An ultra-bearish forecast by Macquarie of a decade-long glut in LNG and rock-bottom prices has been questioned by Woodside Petroleum and industry consultants, who say demand growth is robust and a shortfall may emerge sooner than many anticipate.
The bank predicts global oversupply lasting until 2022, or even as long as 2027 if the US, Russia and Qatar push forward with more new projects and fight it out for market share, ignoring economic drivers.
The rise of renewables and outperformance by production plants could extend the glut even further, it said in a bleak assessment that drove a downgrade on Santos and a negative call on Woodside Petroleum.
Macquarie cast doubt on Woodside’s circa $US23 billion ($30 billion) Browse LNG project making the grade on costs, and said the producer would face price cuts as sales contracts came up for renegotiation in the next few years.
It envisages “difficult” negotiations between Woodside and its Pluto LNG customers, Tokyo Gas and Kansai Electric.
“With the commencement of ~40Mtpa of new volumes by 2019 from the US alone, we do not see Woodside having much leverage in the negotiations,” Macquarie said.
Woodside would not comment on Pluto but a spokeswoman pointed to the robust demand for LNG this year, which has driven up spot prices.
“The strength of global LNG demand growth has surprised in 2017, and that could happen again in 2018,” she said.
Macquarie forecasts China’s gas demand will see an 11 per cent compound annual growth rate by 2020.
Macquarie forecasts China’s gas demand will see an 11 per cent compound annual growth rate by 2020. Macquarie
“That indicates that both LNG suppliers and LNG buyers are going to have to get to work to underpin new LNG supply projects, perhaps sooner than some expected.”
Escalating imports by China in recent months, plus growth from emerging users such as Pakistan, have averted a forecast oversupply this year despite surging supply from Australia.
But next year will see further production increases, with the ramp-up of Chevron’s Wheatstone and Gorgon projects in Western Australia, and the start-up of Ichthys LNG in Darwin as well as several ventures in the US Lower 48 states.
Giant LNG player Shell, the world’s biggest non-government LNG supplier, said last week it expects a 50 per cent growth in production capacity between 2015-2020, with only half that in operation so far. It is still predicting a shortage will re-emerge in the 2020s given a drought in new project approvals.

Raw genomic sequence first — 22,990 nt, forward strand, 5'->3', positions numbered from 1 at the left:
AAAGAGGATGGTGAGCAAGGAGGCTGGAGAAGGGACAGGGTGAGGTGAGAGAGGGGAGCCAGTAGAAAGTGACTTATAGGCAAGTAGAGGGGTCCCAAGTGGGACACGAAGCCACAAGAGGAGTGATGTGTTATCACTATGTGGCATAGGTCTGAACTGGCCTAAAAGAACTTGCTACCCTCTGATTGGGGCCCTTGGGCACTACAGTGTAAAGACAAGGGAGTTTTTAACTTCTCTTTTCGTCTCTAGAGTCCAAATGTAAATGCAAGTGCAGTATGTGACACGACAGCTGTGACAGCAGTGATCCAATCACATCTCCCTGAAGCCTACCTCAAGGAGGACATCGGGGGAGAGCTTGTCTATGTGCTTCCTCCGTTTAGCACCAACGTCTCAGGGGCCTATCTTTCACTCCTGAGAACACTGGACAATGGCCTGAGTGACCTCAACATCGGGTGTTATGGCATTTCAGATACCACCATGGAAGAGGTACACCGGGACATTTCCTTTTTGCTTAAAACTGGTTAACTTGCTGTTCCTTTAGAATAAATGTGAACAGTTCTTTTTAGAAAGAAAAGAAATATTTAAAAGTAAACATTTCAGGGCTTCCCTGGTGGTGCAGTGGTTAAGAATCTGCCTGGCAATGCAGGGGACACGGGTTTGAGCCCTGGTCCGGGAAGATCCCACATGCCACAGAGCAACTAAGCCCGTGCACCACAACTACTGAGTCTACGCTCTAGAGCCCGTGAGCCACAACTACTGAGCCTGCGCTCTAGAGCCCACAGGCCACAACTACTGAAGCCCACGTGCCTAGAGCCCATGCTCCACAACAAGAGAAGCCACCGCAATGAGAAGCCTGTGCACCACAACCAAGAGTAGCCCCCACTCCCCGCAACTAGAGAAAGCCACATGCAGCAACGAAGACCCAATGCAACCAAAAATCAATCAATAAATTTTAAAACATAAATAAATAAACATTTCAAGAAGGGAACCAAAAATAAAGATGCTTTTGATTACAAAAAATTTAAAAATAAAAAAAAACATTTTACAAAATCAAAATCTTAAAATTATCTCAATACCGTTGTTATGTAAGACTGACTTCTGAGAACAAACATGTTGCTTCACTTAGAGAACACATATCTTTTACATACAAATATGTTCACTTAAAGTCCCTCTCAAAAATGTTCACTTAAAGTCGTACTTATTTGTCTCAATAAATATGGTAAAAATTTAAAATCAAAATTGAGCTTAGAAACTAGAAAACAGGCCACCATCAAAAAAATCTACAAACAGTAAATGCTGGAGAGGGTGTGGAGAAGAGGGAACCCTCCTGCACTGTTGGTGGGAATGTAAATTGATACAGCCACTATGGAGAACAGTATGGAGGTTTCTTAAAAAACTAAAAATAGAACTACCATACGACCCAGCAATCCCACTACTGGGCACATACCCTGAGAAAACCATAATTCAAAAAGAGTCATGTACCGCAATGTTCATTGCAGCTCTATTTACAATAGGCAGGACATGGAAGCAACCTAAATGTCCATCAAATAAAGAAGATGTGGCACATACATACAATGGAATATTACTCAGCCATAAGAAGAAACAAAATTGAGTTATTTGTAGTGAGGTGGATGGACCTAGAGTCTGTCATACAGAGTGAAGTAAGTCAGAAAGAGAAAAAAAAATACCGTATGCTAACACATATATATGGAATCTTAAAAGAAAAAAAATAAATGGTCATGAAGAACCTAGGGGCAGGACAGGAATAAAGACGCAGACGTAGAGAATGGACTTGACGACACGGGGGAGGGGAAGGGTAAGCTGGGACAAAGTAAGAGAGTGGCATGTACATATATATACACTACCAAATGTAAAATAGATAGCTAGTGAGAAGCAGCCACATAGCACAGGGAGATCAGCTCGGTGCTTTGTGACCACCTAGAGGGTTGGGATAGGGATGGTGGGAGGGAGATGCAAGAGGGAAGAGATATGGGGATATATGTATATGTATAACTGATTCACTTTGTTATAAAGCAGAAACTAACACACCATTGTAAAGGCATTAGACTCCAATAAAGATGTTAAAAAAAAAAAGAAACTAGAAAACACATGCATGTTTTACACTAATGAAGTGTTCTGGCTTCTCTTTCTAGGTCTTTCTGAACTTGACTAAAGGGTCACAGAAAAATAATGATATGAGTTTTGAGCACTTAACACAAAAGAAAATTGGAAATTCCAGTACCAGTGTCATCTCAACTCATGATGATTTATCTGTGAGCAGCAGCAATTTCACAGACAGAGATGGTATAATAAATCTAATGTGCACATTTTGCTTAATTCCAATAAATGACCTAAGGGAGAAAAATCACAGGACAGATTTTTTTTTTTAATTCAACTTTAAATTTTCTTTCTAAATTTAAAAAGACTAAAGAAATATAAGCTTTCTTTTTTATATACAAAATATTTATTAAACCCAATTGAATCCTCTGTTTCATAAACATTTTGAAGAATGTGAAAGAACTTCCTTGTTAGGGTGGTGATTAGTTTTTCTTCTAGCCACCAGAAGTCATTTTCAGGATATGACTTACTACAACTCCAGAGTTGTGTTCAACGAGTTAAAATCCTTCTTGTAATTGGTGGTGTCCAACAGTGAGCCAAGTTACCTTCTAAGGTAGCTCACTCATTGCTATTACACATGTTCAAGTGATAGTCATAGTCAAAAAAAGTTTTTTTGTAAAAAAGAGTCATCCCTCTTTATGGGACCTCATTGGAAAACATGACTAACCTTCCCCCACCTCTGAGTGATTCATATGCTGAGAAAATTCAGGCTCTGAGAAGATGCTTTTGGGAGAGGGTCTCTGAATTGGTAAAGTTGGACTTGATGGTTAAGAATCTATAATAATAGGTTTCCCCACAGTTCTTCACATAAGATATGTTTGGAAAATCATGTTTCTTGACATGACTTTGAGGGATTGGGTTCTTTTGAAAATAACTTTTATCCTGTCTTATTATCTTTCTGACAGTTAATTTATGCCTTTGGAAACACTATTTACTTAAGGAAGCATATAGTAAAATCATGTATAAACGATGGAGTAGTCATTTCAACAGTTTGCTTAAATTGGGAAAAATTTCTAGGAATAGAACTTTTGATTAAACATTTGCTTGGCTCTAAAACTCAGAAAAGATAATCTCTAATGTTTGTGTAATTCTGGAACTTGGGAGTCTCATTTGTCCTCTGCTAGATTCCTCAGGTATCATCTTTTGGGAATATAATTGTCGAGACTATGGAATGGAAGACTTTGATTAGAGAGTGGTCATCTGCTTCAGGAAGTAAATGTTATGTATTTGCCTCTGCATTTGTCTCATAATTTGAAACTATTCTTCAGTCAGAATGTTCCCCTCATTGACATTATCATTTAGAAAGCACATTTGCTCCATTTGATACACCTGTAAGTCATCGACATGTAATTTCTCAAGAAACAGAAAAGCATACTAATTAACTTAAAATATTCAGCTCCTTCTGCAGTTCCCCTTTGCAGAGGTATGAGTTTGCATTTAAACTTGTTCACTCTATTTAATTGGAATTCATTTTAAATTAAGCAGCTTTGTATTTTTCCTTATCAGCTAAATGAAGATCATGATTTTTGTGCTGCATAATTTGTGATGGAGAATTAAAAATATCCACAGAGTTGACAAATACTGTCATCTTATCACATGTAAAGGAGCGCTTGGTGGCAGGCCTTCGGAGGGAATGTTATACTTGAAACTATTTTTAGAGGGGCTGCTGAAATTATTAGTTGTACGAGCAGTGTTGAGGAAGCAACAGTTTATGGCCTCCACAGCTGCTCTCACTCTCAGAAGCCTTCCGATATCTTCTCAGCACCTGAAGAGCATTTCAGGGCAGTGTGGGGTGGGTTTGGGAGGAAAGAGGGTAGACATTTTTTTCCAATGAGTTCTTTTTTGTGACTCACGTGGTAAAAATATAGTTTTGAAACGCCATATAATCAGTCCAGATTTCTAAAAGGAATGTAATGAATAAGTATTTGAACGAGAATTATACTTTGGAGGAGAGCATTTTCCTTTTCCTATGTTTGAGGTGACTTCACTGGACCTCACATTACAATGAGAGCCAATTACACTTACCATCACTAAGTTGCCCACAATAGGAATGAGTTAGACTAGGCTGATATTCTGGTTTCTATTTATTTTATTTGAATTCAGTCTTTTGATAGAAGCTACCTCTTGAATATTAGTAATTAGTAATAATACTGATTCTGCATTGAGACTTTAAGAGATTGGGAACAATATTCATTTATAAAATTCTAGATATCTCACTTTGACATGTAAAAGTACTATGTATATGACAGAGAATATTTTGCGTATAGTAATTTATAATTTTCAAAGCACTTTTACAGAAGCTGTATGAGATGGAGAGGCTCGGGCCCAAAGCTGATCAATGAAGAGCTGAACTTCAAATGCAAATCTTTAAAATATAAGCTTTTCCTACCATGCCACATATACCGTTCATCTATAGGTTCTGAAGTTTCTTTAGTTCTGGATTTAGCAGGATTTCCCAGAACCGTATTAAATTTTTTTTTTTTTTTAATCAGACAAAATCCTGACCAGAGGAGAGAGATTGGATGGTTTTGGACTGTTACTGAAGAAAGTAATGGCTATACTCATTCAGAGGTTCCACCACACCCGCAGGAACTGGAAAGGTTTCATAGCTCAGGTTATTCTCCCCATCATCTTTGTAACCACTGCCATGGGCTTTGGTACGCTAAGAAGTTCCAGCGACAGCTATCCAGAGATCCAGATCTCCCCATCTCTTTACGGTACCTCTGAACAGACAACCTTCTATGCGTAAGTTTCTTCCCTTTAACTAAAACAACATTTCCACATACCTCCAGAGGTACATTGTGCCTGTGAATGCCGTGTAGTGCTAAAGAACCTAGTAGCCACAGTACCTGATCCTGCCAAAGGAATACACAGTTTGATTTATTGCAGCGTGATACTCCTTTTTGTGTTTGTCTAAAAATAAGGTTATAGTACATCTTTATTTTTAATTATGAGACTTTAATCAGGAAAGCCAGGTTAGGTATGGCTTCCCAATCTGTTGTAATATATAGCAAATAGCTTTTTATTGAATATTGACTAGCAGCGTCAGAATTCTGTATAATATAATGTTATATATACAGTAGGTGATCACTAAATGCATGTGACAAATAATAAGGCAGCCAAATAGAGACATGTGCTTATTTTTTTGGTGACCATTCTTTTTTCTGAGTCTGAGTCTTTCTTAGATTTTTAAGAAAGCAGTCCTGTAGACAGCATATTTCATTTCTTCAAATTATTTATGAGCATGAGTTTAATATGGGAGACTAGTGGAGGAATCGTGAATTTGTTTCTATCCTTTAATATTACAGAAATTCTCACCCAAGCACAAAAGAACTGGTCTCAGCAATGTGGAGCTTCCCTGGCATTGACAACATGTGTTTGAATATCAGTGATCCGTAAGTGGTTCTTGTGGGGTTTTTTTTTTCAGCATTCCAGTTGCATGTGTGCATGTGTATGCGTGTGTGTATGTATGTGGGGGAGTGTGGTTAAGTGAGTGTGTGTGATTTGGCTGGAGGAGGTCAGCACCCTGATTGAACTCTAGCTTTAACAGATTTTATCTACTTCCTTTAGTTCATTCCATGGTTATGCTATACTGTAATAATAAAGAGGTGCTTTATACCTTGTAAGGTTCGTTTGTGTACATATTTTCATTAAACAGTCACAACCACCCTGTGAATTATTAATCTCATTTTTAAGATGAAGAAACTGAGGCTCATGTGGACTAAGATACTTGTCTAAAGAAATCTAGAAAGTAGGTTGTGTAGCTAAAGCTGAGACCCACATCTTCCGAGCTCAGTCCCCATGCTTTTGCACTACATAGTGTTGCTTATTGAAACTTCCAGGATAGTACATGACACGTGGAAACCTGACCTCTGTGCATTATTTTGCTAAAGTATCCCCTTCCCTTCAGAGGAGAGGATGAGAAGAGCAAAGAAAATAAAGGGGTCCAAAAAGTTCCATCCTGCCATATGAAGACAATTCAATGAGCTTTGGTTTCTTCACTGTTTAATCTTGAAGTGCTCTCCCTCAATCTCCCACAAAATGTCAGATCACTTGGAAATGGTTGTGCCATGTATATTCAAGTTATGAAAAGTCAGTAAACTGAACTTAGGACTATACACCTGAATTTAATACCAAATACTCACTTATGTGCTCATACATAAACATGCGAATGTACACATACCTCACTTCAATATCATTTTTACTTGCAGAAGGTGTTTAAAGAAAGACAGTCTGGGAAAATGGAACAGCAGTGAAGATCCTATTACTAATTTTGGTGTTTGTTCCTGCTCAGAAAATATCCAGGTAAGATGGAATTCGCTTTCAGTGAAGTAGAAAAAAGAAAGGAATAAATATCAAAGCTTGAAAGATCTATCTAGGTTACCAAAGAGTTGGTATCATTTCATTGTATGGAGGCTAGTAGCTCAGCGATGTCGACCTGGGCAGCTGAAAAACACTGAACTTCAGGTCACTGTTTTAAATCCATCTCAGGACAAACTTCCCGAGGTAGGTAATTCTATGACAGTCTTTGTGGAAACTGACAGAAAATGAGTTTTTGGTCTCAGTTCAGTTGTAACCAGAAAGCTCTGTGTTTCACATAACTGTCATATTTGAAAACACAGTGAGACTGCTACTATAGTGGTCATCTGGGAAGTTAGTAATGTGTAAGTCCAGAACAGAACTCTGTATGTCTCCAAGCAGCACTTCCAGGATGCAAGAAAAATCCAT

Singapore-based Data Fusion meanwhile rejects the glut scenario outright, forecasting only a “negligible” amount of oversupply will hit the global market in 2019, of about 5 million tonnes.
‘Last gasps of the glut scenario’
Data Fusion’s Tony Regan said that new plants would be much slower to start up than most forecasters are predicting, while the strength of the recovery in demand just isn’t being appreciated.
Mr Regan said from Singapore:”2017 may have seen the last gasps of the glut scenario.
“Expect it to be turned on its head in 2018 with analysts then focusing on the size of the post-2020 deficit. We see a deficit of 20 million tonnes in 2021 rising to 100 million tonnes in 2025.”
Peter Cleary, an independent LNG consultant and former vice-president LNG at Santos, said that 2018 and 2019 have long been predicted to be “supply-long” years, which will inevitably affect spot prices.
But he said softer prices would encourage countries to build gas infrastructure, support the entry of new LNG importers and help drive the switch away from dirtier fossil fuels to gas.
He also questioned Macquarie’s assumption of new LNG supply being added by Russia, the US and Qatar driven by geopolitical and market share reasons, rather than by economics.
“Predicting final investment decisions is an imprecise science,” Mr Cleary said. “These can easily not happen or be pushed back, leaving a supply shortage.”
Still, Macquarie lowered its long-term LNG price forecast to $US7.50 per million British thermal units, sharply lower from current spot prices approaching $US10. After this coming northern winter, it said prices could fall to $US4.50-$US7.50 per MMBTU.
Woodside said it expects LNG contract prices to be supported by oil prices.
“We expect the Brent oil price to range between the low $US50s a barrel and the low $US60s a barrel in 2018,” the spokeswoman said.
“There are downside risks of course, but the balance of risks has shifted more to the upside for oil price. Either way, we’re well positioned, having driven our break-even cash cost of sales down to $US8.5 per barrel of oil equivalent in 2016.”
Macquarie is, however, positive on the prospects for extending the life of ConocoPhillips’s Darwin LNG project, where Santos is a partner, and on expansion in Papua New Guinea, warranting an upgrade on Oil Search to “outperform”.
Source: Australian Financial Review